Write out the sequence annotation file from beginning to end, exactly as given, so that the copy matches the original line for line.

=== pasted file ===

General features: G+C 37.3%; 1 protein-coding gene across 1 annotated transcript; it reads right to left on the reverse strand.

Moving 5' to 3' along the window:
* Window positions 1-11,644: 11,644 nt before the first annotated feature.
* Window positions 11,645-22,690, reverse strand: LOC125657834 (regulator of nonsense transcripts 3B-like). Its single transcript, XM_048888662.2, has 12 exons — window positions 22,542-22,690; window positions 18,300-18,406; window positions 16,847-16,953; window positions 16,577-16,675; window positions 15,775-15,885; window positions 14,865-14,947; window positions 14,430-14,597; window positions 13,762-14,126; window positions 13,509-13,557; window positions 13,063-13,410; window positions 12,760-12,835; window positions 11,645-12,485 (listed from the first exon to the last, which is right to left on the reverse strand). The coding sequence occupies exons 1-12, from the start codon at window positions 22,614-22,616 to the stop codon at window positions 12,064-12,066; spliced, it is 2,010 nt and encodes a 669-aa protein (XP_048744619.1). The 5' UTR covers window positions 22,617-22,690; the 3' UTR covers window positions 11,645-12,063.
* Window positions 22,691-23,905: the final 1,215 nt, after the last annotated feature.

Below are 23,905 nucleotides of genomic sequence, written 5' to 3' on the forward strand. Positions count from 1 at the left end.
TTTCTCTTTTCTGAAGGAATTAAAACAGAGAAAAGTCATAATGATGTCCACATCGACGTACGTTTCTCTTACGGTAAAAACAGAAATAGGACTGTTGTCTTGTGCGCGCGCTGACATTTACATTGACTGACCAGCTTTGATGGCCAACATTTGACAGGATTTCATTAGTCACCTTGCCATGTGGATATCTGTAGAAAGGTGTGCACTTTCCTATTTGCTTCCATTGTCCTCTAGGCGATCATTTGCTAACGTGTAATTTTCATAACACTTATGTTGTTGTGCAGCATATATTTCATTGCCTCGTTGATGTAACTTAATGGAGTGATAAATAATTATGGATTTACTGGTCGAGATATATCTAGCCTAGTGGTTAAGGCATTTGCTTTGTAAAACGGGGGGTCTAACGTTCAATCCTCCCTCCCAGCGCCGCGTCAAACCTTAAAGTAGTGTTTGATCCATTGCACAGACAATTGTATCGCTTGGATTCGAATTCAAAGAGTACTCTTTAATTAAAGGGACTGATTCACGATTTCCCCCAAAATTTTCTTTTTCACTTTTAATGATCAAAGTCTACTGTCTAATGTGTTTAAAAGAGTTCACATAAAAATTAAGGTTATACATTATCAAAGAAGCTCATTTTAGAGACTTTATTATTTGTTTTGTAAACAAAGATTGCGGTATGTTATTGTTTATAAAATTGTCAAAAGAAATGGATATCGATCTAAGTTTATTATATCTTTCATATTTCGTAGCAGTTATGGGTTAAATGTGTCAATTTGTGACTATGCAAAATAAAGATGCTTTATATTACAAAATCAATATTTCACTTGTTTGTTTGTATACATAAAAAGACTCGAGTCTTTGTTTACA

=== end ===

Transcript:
General features: G+C 37.3%; 1 protein-coding gene across 1 annotated transcript; it reads right to left on the reverse strand.

Moving 5' to 3' along the window:
* Window positions 1-11,644: 11,644 nt before the first annotated feature.
* Window positions 11,645-22,690, reverse strand: LOC125657834 (regulator of nonsense transcripts 3B-like). Its single transcript, XM_048888662.2, has 12 exons — window positions 22,542-22,690; window positions 18,300-18,406; window positions 16,847-16,953; window positions 16,577-16,675; window positions 15,775-15,885; window positions 14,865-14,947; window positions 14,430-14,597; window positions 13,762-14,126; window positions 13,509-13,557; window positions 13,063-13,410; window positions 12,760-12,835; window positions 11,645-12,485 (listed from the first exon to the last, which is right to left on the reverse strand). The coding sequence occupies exons 1-12, from the start codon at window positions 22,614-22,616 to the stop codon at window positions 12,064-12,066; spliced, it is 2,010 nt and encodes a 669-aa protein (XP_048744619.1). The 5' UTR covers window positions 22,617-22,690; the 3' UTR covers window positions 11,645-12,063.
* Window positions 22,691-23,905: the final 1,215 nt, after the last annotated feature.

Below are 23,905 nucleotides of genomic sequence, written 5' to 3' on the forward strand. Positions count from 1 at the left end.
TTTCTCTTTTCTGAAGGAATTAAAACAGAGAAAAGTCATAATGATGTCCACATCGACGTACGTTTCTCTTACGGTAAAAACAGAAATAGGACTGTTGTCTTGTGCGCGCGCTGACATTTACATTGACTGACCAGCTTTGATGGCCAACATTTGACAGGATTTCATTAGTCACCTTGCCATGTGGATATCTGTAGAAAGGTGTGCACTTTCCTATTTGCTTCCATTGTCCTCTAGGCGATCATTTGCTAACGTGTAATTTTCATAACACTTATGTTGTTGTGCAGCATATATTTCATTGCCTCGTTGATGTAACTTAATGGAGTGATAAATAATTATGGATTTACTGGTCGAGATATATCTAGCCTAGTGGTTAAGGCATTTGCTTTGTAAAACGGGGGGTCTAACGTTCAATCCTCCCTCCCAGCGCCGCGTCAAACCTTAAAGTAGTGTTTGATCCATTGCACAGACAATTGTATCGCTTGGATTCGAATTCAAAGAGTACTCTTTAATTAAAGGGACTGATTCACGATTTCCCCCAAAATTTTCTTTTTCACTTTTAATGATCAAAGTCTACTGTCTAATGTGTTTAAAAGAGTTCACATAAAAATTAAGGTTATACATTATCAAAGAAGCTCATTTTAGAGACTTTATTATTTGTTTTGTAAACAAAGATTGCGGTATGTTATTGTTTATAAAATTGTCAAAAGAAATGGATATCGATCTAAGTTTATTATATCTTTCATATTTCGTAGCAGTTATGGGTTAAATGTGTCAATTTGTGACTATGCAAAATAAAGATGCTTTATATTACAAAATCAATATTTCACTTGTTTGTTTGTATACATAAAAAGACTCGAGTCTTTGTTTACA